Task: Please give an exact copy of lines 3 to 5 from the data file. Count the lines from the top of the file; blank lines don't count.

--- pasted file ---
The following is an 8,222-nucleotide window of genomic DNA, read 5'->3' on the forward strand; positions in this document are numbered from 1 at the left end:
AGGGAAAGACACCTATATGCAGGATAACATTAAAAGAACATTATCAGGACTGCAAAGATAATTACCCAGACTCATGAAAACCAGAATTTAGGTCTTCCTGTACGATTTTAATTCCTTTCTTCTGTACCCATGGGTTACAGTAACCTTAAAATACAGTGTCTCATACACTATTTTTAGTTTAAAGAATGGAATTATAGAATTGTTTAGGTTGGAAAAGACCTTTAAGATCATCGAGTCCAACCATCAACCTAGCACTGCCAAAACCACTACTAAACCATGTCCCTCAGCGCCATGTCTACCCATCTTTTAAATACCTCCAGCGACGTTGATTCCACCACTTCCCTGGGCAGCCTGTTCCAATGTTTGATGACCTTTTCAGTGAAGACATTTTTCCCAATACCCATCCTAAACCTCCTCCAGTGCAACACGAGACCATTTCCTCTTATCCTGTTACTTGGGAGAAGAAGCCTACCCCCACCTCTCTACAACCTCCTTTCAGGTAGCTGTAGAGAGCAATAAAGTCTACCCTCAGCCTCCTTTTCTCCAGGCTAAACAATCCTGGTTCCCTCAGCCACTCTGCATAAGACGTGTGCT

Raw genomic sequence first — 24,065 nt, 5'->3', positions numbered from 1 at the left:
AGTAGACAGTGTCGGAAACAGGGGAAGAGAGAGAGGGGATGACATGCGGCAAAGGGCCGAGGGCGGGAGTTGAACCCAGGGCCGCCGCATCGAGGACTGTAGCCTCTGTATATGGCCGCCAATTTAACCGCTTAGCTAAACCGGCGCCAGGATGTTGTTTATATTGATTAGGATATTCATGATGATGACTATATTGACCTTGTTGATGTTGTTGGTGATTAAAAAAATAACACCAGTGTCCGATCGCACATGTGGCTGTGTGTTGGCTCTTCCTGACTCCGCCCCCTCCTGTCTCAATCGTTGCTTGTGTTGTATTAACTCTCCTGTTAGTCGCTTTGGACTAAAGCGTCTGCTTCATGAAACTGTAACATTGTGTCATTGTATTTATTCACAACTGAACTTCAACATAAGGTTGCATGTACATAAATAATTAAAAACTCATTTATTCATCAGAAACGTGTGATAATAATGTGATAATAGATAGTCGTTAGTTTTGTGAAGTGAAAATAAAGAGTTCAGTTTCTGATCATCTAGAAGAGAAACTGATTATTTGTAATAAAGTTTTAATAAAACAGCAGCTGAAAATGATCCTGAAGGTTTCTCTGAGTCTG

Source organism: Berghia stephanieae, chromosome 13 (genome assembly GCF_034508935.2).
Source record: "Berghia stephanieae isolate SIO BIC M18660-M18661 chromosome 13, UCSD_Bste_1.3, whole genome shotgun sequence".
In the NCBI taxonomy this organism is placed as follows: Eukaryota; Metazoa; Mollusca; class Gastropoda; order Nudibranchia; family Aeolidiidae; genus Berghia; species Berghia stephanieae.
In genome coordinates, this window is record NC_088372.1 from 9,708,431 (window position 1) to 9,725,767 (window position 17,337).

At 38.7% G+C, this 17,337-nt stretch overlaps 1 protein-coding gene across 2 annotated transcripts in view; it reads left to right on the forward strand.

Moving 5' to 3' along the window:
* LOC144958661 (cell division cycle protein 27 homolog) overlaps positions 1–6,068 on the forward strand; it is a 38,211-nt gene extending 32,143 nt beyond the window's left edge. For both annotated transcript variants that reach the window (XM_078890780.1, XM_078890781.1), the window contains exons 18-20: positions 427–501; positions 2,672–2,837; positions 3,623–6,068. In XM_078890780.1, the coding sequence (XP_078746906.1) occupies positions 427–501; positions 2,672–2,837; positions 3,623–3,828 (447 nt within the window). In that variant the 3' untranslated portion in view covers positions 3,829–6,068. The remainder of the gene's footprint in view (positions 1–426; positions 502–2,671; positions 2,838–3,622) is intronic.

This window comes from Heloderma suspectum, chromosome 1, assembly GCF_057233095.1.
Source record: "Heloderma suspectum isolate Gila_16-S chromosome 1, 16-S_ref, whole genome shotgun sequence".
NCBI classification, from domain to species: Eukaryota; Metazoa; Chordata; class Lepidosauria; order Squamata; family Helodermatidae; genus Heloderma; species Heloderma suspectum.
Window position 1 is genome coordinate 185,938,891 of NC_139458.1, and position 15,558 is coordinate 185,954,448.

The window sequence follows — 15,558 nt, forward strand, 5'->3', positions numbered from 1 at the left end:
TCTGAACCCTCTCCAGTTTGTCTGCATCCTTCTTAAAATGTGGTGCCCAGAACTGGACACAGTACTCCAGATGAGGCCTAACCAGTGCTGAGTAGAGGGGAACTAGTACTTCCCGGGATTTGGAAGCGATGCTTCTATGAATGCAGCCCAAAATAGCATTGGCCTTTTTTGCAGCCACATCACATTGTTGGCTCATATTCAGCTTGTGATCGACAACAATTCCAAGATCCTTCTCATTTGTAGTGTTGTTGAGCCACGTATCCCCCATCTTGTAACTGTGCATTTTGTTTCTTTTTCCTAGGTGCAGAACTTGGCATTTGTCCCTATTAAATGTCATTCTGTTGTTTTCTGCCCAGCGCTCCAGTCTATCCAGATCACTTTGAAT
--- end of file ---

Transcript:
Raw genomic sequence first — 24,065 nt, 5'->3', positions numbered from 1 at the left:
AGTAGACAGTGTCGGAAACAGGGGAAGAGAGAGAGGGGATGACATGCGGCAAAGGGCCGAGGGCGGGAGTTGAACCCAGGGCCGCCGCATCGAGGACTGTAGCCTCTGTATATGGCCGCCAATTTAACCGCTTAGCTAAACCGGCGCCAGGATGTTGTTTATATTGATTAGGATATTCATGATGATGACTATATTGACCTTGTTGATGTTGTTGGTGATTAAAAAAATAACACCAGTGTCCGATCGCACATGTGGCTGTGTGTTGGCTCTTCCTGACTCCGCCCCCTCCTGTCTCAATCGTTGCTTGTGTTGTATTAACTCTCCTGTTAGTCGCTTTGGACTAAAGCGTCTGCTTCATGAAACTGTAACATTGTGTCATTGTATTTATTCACAACTGAACTTCAACATAAGGTTGCATGTACATAAATAATTAAAAACTCATTTATTCATCAGAAACGTGTGATAATAATGTGATAATAGATAGTCGTTAGTTTTGTGAAGTGAAAATAAAGAGTTCAGTTTCTGATCATCTAGAAGAGAAACTGATTATTTGTAATAAAGTTTTAATAAAACAGCAGCTGAAAATGATCCTGAAGGTTTCTCTGAGTCTG

Source organism: Berghia stephanieae, chromosome 13 (genome assembly GCF_034508935.2).